The Ghana National Association of Teachers (GNAT) has expressed concern over the high attrition rate of teachers from the teaching service saying it is alarming as the number stands at approximately 7000 annually.
A study reveals that 7000 teachers resign annually (GNAT, 2008). The situation is very disturbing, especially in the rural areas, and findings suggested that all incentives meant for teachers must be provided to motivate them to recommit themselves to the teaching service since the nation’s development hinges on well-educated and committed citizenry which can only be driven by teachers.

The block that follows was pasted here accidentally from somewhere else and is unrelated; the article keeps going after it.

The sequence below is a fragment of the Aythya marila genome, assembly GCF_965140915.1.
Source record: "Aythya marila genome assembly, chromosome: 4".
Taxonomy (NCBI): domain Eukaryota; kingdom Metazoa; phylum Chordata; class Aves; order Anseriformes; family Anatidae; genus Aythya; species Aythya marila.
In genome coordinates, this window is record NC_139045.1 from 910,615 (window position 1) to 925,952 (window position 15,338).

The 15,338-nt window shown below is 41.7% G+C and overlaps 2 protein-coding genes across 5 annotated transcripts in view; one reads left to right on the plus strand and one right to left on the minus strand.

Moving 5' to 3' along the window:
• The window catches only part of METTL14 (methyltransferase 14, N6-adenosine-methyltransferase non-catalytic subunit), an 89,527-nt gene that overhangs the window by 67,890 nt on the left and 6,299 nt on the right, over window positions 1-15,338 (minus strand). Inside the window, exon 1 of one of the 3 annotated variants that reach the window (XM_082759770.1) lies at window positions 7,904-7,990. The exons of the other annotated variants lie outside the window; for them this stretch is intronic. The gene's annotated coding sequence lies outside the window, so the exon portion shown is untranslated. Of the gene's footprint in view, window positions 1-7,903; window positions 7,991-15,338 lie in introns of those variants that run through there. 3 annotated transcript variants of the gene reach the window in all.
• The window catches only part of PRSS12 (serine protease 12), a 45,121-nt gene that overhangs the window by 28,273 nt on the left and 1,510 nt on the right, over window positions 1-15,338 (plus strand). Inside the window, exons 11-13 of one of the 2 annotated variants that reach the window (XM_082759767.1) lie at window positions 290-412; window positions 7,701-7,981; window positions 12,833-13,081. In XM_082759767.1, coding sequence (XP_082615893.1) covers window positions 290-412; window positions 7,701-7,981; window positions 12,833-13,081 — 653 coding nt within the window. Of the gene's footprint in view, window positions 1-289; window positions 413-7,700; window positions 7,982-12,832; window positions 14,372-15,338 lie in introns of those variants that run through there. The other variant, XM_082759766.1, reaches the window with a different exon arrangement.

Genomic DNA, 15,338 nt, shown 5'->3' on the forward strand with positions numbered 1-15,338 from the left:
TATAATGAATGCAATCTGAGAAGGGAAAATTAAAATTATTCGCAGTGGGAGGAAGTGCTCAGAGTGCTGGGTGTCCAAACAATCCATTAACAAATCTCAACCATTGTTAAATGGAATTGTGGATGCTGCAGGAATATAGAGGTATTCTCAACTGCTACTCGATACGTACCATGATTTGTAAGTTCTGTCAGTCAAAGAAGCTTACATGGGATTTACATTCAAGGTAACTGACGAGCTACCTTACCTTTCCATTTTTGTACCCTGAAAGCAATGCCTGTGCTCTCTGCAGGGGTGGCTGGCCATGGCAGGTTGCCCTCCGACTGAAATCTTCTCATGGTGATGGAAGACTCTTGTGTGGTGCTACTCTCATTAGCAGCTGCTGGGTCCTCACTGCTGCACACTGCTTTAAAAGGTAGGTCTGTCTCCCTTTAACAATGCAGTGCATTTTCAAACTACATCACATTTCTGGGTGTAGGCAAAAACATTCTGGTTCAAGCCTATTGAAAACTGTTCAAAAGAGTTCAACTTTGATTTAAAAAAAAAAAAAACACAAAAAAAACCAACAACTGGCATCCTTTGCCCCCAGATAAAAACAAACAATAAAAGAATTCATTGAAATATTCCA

Mr. Afelibiek Ababu, the National Vice President of the Association, explained that the lack of accommodation in most under-served communities in the country is a contributory factor, saying this is forcing teachers to cover long distances to school and thus leading to missing of “contact hours”.
He further explained that GNAT has identified the inability of the under-served communities to attract and retain teachers as a contributory factor why there is “no time for individual pupils”, saying the net result is poor academic performance which is affecting the quality of education.
The Association appealed to President Nana Addo Dankwa Akuffo Addo and all stakeholders to institute necessary measures to halt the problem.